Betting on yourself
Robert Waldmann of Angry Bear has a fascinating post exploring the possibility that sharp movements in the value of Lehman senior debt could be explained by the possibility that Lehman had sold Credit Default Swaps on itself. Since a CDS is insurance against the possibility of default on debt, this is a no-lose bet for Lehman. If the firm survives, they collect the premiums and pay nothing and, if it doesn’t the losses are borne by the creditors. And, as Waldmann points out, it’s not crazy to buy such a CDS, since it will retain some value in bankruptcy. If you’ve already sold a lot of Lehman CDS yourself, there’s a significant hedging benefit. So both parties benefit, and the losers are the existing bondholders. Waldmann has an interesting optimization exercise to show that optimal (for Lehman) use of the CDS option could explain the collapse in the value of Lehman bonds.
Thinking about this, I’m more and more convinced that Warren Buffett’s description of derivatives as financial weapons of mass destruction applies in spades to CDSs.
For a start, it seems obvious that allowing firms to sell CD swaps on themselves is a terrible idea, but Waldmann says it’s not illegal and has happened in the past. But even if you could stop the most obvious version, there are plenty of ways around it. Suppose for example that Bank A and Bank B sell lots of CD swaps on each other. Then if one gets into trouble so does the other, and both default, so the CDS are reduced to their bankruptcy value. As long as both banks survive, it’s money for jam.
What this means is that it’s not possible to value a CDS (and therefore any kind of debt for the issuer) simply by looking at the risk of default for the insured firm, and then considering the risk of default for the issuer. You need to know the correlation between the two, and this requires not detailed knowledge of the entire asset position of both parties, including their correlations with other parties.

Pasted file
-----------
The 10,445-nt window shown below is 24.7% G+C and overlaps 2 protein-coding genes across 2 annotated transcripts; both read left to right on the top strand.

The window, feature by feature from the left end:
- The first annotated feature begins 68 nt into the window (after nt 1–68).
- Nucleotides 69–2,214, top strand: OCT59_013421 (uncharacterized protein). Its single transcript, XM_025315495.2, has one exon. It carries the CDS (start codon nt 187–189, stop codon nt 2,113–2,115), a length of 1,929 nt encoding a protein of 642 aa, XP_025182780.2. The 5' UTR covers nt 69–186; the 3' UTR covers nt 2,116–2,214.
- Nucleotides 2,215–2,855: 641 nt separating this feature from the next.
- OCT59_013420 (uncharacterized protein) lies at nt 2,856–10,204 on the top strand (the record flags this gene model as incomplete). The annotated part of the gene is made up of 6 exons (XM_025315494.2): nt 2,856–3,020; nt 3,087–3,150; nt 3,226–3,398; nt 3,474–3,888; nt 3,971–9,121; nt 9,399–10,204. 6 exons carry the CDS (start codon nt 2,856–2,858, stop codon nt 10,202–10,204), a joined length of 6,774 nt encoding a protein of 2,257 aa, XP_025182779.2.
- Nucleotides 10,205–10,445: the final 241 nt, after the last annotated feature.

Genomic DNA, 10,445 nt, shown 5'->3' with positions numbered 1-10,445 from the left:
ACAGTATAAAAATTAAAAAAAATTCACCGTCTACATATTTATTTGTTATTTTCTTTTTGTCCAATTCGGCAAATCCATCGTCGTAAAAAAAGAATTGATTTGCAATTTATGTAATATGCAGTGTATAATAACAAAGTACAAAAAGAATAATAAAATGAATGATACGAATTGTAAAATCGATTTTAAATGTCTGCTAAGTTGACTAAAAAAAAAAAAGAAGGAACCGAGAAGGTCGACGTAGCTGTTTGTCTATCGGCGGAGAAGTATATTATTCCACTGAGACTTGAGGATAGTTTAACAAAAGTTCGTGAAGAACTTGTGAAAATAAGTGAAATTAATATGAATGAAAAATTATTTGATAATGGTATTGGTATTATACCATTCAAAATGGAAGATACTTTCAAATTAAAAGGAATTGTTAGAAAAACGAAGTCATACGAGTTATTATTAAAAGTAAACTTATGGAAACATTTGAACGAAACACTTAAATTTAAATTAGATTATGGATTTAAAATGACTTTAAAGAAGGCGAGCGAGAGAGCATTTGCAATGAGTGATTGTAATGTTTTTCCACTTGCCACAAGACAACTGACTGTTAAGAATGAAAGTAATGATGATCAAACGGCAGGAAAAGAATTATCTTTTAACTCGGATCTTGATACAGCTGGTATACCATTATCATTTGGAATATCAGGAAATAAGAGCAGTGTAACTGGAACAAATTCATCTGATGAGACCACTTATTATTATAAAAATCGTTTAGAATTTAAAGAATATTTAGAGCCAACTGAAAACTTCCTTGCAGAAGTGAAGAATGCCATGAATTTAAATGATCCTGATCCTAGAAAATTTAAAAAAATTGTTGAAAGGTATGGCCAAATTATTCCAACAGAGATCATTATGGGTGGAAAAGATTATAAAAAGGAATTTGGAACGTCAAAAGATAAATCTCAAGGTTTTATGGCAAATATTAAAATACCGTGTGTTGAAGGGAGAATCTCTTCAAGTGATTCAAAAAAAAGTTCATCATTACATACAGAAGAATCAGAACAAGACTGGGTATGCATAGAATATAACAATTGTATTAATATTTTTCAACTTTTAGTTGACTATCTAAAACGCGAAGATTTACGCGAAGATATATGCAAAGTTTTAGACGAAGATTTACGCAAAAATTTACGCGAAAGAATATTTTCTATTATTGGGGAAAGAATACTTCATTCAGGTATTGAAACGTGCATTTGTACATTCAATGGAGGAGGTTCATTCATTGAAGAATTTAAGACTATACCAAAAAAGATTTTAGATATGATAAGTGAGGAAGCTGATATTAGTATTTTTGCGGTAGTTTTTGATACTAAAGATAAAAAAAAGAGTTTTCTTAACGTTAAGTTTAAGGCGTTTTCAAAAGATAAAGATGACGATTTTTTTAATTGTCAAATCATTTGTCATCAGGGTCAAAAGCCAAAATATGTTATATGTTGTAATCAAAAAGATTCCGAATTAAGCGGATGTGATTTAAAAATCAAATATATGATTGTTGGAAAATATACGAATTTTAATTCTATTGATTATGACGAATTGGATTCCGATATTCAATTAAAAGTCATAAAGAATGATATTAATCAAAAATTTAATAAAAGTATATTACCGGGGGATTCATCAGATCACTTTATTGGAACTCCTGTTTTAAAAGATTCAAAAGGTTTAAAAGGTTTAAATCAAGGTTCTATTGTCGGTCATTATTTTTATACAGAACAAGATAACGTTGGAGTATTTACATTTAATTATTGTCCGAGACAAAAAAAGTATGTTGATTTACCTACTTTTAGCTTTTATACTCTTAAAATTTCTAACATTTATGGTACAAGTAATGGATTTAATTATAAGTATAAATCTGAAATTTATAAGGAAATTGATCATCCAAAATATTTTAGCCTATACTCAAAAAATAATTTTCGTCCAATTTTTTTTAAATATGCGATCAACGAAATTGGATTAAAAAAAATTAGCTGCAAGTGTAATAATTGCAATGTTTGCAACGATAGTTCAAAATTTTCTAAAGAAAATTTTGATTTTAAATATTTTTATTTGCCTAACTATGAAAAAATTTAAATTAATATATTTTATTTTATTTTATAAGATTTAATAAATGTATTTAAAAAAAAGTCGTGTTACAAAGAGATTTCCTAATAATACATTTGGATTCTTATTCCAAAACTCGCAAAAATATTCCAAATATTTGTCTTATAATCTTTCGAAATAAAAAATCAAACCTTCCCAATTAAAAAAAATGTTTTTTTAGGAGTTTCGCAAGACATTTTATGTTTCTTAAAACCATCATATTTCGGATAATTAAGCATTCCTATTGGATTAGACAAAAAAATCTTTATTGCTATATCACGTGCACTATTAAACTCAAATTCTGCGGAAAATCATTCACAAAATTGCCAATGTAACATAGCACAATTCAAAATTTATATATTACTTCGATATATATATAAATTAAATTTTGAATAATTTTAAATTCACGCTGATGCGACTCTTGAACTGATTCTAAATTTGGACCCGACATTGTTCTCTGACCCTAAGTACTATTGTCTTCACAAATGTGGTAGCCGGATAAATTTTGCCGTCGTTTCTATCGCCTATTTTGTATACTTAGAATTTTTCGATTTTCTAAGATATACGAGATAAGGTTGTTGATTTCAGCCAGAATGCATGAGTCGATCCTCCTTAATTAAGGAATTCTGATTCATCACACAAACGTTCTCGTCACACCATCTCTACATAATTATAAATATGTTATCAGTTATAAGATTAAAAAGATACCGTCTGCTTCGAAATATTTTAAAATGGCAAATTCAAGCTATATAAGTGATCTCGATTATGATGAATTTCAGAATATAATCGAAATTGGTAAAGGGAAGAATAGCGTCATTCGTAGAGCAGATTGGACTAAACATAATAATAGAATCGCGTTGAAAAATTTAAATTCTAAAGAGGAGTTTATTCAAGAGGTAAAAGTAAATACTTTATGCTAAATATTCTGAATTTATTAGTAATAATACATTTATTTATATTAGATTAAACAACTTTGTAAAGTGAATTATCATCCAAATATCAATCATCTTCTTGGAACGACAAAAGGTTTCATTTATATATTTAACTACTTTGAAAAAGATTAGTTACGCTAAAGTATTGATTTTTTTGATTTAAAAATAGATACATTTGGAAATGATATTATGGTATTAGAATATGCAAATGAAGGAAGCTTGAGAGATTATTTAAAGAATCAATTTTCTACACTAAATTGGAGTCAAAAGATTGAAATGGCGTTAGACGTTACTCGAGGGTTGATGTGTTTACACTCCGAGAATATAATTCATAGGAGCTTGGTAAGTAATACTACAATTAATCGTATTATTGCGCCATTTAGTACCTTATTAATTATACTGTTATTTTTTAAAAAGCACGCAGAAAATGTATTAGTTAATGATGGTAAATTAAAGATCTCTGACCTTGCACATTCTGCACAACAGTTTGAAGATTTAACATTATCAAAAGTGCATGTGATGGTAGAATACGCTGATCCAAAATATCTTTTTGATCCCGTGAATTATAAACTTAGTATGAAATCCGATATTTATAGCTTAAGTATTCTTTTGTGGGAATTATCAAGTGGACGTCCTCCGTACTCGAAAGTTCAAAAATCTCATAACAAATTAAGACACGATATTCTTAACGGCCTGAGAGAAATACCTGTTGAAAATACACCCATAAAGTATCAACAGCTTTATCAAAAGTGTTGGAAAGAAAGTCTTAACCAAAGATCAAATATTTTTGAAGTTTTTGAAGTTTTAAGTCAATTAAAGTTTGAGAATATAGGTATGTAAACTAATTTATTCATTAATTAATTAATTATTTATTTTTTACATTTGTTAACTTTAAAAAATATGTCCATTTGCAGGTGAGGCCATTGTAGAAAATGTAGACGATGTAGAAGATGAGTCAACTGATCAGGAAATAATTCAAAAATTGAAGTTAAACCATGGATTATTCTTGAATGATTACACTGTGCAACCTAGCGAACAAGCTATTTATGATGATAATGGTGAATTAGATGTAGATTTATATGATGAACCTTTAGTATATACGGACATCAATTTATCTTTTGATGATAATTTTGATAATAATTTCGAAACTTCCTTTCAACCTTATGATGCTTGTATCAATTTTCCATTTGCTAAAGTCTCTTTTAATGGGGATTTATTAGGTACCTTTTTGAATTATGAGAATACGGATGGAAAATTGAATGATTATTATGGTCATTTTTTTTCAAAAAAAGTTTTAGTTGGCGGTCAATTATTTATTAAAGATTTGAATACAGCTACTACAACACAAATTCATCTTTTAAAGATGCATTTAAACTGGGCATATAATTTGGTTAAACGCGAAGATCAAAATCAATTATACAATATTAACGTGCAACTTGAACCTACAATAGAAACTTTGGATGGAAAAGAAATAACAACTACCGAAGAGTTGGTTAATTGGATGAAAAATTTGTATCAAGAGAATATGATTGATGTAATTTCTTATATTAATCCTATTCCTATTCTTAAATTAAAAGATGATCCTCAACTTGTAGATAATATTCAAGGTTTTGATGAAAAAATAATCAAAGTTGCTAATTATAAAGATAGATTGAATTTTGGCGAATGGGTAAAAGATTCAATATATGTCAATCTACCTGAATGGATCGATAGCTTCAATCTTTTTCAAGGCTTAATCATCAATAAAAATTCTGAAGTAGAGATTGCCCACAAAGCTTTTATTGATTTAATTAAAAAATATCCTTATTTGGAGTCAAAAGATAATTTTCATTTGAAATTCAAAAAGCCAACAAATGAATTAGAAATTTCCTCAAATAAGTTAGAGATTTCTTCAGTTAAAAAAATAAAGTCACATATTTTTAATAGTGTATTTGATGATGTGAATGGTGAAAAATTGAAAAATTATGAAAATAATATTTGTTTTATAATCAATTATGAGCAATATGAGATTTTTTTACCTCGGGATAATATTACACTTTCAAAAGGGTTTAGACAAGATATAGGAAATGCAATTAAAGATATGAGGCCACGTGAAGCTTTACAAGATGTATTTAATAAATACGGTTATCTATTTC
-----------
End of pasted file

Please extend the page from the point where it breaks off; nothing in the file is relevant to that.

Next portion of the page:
Presumably, at some point, bond markets will start to anticipate this risk. But, in the absence of detailed knowledge of all the counterparty risks involved, the only real option is not to buy corporate bonds of any kind. That’s pretty much what’s happened in recent months.
A centralized CDS clearinghouse might address these risks to some extent. Alternatively, if the risks were ignored, it could create yet more systemic risk by allowing arbitrage between supposedly identical CDS instruments with radically different counterparty risk. I’ve seen a bunch of proposals for such a market to be established and some announcements that its coming Real Soon Now, so perhaps we’ll get more information on this point before long. Then again, perhaps not.